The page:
How to avoid the negative thought spiral of marital misery by clinging to every good thing your spouse has to offer through faith, hope, humility and charity.
*** I’m starting a new series called Spiritual Sunday. I’m going to write a spiritual post on the third or fourth Sunday of every month. And I’ll link the topic to marriage of course. I realize this is not a Sunday, but this month’s Spiritual Sunday is comin’ at you on a Wednesday. It’s free spirited like that.
I’ve noticed throughout my marriage that if I don’t keep Rich’s good qualities in the forefront of my mind, the less desirable ones tend to take center stage of their own accord.
It generally starts with me being tired and feeling overwhelmed with my children or other obligations. What Rich is doing to help slips from my mind as I focus on what he’s not. I look past the fact that he put the kids to bed and stayed up late cleaning the kitchen, as I focus instead on why couldn’t HE make the kids’ lunch? Why couldn’t HE have gotten up with the one year old this morning?
This line of thinking generally propels itself into what I call the negative spiral of marital misery.
Round and round we go. The longer the negative cycle goes on, the deeper into the depths of misery we go and the harder it is to climb out of it.
This happened to me just this weekend. I was tired from staying up too late on Friday night. Saturday morning we were headed to Nauvoo, Illinois (a little less than two hours away) for a temple trip. We were in a rush getting out the door as per usual. I was busy getting my one year old’s shoes/socks/coat on while my five year old was asking (and asking) if I could help her find her beloved sparkly pink jacket. Generally when my children ask me repeatedly to do something it’s in a whiny, annoying voice, but this was more in a sad, sweet way that made me wish for the umpteenth time that I had more than two hands and/or the power of elasticity so as to meet all my children’s needs at once.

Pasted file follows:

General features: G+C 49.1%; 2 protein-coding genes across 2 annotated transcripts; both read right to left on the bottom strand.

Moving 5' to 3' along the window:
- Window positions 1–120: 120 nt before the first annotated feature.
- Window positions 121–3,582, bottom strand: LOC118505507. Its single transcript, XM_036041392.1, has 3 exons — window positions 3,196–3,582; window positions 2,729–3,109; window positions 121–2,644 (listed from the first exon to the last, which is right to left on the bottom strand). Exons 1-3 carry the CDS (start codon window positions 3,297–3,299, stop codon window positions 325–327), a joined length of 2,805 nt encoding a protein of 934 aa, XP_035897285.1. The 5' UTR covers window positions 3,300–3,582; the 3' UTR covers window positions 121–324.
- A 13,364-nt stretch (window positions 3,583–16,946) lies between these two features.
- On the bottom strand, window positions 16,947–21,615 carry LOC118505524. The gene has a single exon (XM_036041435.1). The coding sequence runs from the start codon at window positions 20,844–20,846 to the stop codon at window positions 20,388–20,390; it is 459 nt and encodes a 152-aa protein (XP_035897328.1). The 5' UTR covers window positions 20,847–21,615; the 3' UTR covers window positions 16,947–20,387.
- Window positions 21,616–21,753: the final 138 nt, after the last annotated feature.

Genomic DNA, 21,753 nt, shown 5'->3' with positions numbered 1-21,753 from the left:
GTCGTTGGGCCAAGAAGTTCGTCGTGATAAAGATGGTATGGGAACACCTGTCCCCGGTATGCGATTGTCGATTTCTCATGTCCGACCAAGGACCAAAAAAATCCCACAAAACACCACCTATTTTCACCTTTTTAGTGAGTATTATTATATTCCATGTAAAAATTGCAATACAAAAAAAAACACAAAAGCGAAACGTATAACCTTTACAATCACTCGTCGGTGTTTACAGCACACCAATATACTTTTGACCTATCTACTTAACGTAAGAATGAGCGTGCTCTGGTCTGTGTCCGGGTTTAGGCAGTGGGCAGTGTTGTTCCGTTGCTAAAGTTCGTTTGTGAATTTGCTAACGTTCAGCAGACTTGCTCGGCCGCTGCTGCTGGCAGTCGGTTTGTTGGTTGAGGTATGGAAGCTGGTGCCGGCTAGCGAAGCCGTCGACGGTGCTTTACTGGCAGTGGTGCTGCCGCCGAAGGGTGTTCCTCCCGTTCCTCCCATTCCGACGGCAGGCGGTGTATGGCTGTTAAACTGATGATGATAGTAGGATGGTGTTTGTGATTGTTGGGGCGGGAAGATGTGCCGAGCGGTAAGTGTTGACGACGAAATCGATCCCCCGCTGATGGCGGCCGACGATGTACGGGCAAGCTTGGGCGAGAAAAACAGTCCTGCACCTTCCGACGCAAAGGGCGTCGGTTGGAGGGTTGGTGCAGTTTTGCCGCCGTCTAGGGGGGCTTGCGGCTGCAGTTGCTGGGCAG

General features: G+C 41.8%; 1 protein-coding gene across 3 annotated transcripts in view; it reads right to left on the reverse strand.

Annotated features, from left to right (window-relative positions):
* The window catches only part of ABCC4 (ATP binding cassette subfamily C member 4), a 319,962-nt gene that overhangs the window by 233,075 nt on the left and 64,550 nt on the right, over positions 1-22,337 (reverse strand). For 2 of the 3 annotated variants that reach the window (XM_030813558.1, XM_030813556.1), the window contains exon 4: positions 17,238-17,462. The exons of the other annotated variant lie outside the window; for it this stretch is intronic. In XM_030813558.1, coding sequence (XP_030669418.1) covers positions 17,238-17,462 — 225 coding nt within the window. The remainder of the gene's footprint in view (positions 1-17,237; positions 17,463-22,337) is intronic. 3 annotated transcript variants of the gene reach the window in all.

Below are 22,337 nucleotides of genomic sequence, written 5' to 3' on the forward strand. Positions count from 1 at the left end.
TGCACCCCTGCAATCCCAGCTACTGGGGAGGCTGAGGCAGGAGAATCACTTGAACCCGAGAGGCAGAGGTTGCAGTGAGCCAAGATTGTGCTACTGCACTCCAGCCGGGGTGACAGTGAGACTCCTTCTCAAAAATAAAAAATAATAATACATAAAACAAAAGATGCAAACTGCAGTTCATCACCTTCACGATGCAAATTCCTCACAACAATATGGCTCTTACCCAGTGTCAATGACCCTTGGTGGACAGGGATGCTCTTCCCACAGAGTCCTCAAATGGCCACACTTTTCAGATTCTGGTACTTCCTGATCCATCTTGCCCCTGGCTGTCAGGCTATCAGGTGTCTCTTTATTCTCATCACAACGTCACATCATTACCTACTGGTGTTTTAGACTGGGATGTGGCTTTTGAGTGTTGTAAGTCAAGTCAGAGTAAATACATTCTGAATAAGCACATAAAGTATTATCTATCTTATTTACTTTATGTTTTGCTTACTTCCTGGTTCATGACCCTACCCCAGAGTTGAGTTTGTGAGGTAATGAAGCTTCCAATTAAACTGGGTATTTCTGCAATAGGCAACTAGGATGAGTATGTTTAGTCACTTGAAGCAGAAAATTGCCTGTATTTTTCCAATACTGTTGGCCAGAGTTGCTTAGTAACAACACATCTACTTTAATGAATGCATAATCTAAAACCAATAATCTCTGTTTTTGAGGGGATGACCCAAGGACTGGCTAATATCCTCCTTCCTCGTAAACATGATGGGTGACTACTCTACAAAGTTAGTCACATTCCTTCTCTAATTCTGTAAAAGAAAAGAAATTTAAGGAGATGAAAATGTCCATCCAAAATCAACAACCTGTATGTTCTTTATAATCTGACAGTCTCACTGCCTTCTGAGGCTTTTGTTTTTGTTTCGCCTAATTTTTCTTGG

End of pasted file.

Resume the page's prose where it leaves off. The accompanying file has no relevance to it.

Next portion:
via Superhero Wiki
I was answering (and answering) that I would help her find it as soon as I was done with her brother. At this point Rich comes downstairs and upon hearing Ellia’s inquiries says, “No. You’ve outgrown the sparkly pink jacket. It’s time to be done with it. You can wear your coat.”
You’re probably wondering what the problem is at this point, but for some reason, that comment just rubbed me the wrong way (I see clearly now that had I not been hungry and tired, the comment would have safely slid off my back). But I was hungry. And tired. Hired.
I tried to give Rich a look that said, “Hey, this is important to her and she was actually being sweet about this and I was juuuust about to help her, so let’s just let her find the jacket, ok?” Which translated into just stink eye.
I entered into the negative spiral of marital misery. I started thinking in absolutes (He ALWAYS does this! (he doesn’t)). I was rounding the cycle quickly sitting firmly in the “blame and grumpiness” area for gosh, most of the morning. It could have happened that I continued on in the negative spiral for many days, but thankfully, later that day, I changed course and tried out a different cycle (which I’ll outline below).